3. Does the author’s technique of using dialogue between herself and Cecily successfully serve to “report” the events of her life?

4. Of the following historical periods covered in Songbirds, do any of these leave you wanting to know more about that period: the late 1800’s the early 1900s through WWI or events leading up to and including WWII?

5. Songbirds is a blend of genres braiding history, biography, and memoir. Are there other structures you identify in this formula of creative nonfiction?

6. Does this blend, as noted above, succeed in drawing upon multiple perspectives to tell this story? Do you think one genre is stronger than another?

7. As a memoir, does the author provide authentic weight for her journey through history­—both world and family—to validate her “insertion” into Cecily’s life?

8. The author imagines many conversations between herself and her subject. Clearly, these conversations did not take place. Why does the author choose this rhetorical device and what is gained by using it?

9. Cecily sometimes “corrects” Lizzie’s interpretation. Does this make Lizzie an unreliable narrator? Or, is it a successful way of moving the story along?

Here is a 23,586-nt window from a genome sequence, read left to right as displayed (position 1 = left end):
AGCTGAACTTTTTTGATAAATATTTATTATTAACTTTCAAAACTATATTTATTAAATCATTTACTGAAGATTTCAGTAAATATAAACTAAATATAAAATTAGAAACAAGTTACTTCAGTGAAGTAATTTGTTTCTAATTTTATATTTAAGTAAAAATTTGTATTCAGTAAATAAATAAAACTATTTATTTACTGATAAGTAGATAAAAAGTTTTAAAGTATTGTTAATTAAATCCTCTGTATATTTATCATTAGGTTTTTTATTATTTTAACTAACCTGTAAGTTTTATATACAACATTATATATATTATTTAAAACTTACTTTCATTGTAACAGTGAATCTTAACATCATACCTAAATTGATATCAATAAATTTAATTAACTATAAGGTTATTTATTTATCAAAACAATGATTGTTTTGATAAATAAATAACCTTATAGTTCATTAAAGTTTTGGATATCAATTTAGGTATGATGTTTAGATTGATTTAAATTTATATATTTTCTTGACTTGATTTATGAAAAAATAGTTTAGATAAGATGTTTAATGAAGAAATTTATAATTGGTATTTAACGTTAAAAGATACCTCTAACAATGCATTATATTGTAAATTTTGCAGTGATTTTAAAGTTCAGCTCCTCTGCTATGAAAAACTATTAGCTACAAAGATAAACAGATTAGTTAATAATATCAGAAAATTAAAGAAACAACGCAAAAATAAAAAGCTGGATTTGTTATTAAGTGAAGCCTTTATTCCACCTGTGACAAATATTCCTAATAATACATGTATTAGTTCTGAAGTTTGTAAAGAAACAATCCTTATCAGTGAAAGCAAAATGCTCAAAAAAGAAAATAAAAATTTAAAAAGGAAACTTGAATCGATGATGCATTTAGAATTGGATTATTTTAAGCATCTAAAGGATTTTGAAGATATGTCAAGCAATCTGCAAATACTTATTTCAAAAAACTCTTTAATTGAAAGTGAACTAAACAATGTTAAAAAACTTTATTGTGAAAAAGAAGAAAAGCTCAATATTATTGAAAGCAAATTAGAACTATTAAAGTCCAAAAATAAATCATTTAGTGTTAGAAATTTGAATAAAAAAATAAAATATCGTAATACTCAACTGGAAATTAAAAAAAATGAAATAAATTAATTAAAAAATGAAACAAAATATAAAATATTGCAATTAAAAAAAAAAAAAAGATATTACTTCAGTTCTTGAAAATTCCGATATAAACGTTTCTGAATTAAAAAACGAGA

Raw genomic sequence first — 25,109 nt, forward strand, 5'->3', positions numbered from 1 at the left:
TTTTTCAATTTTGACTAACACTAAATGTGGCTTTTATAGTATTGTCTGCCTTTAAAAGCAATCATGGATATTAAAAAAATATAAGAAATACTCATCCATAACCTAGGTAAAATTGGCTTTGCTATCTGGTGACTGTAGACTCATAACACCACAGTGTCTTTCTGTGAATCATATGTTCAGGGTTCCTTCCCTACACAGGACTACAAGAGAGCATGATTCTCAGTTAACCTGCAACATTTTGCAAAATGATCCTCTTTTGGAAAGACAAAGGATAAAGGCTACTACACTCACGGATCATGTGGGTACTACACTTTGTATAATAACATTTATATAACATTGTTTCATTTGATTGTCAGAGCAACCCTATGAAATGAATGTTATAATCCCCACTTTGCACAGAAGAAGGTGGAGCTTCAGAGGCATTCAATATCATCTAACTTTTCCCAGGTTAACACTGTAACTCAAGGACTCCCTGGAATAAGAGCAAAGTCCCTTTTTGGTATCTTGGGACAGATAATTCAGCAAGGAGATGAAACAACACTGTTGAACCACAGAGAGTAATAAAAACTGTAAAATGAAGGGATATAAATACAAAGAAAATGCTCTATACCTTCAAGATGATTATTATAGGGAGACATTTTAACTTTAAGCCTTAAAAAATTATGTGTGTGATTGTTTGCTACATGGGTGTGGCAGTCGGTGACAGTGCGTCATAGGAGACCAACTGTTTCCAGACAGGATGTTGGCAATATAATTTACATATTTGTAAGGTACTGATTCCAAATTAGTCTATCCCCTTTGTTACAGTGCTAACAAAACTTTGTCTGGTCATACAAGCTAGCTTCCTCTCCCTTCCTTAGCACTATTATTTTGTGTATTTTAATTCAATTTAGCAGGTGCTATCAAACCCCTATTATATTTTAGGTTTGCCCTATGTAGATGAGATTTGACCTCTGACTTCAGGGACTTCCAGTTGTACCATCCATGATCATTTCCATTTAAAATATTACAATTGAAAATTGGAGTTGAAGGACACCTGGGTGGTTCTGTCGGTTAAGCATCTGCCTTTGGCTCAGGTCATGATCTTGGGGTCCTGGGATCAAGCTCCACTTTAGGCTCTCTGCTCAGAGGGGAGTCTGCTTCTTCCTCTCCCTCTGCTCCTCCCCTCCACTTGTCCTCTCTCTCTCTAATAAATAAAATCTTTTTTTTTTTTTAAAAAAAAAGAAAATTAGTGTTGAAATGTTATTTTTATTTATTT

10. The author becomes sensitive for Cecily’s feelings, as their conversation (relationship) develops and truths are revealed. Do you think this might compromise Lizzie’s ability to be objective?

11. Empathy. The world today, yesterday, tomorrow…might only survive with empathy. How can we inspire greater understanding toward each other?

12. What question do you think the author might wish (or dread!) to be asked, but that probably has not been addressed?


Q&A with E.M. Sloan
Based on questions from reading audiences

Q: Do I think of myself as a family historian, or an author?

A: My intention was to make When Songbirds Returned to Paris larger than “just my story” as a family history. That was part of the early challenge, to discover enough information about WWII and the whole Resistance movement to reach a larger audience. When I didn’t have enough information about Cecily, I delved into other Holocaust stories, such as Corrie Ten Boom’s The Attic, and Genevieve de Gaulle’s The Dawn of Hope. The first big break into Cecily’s story came when Jimmy Close sent the copy of Mission Improbable to me from England. That book tells about 15 SOE agents, each in a named chapter. Reading Cecily’s chapter as “The Doctor’s Wife” was the anchor I needed to understand how “real” the history was.

Q: How did I come to the conversation motif?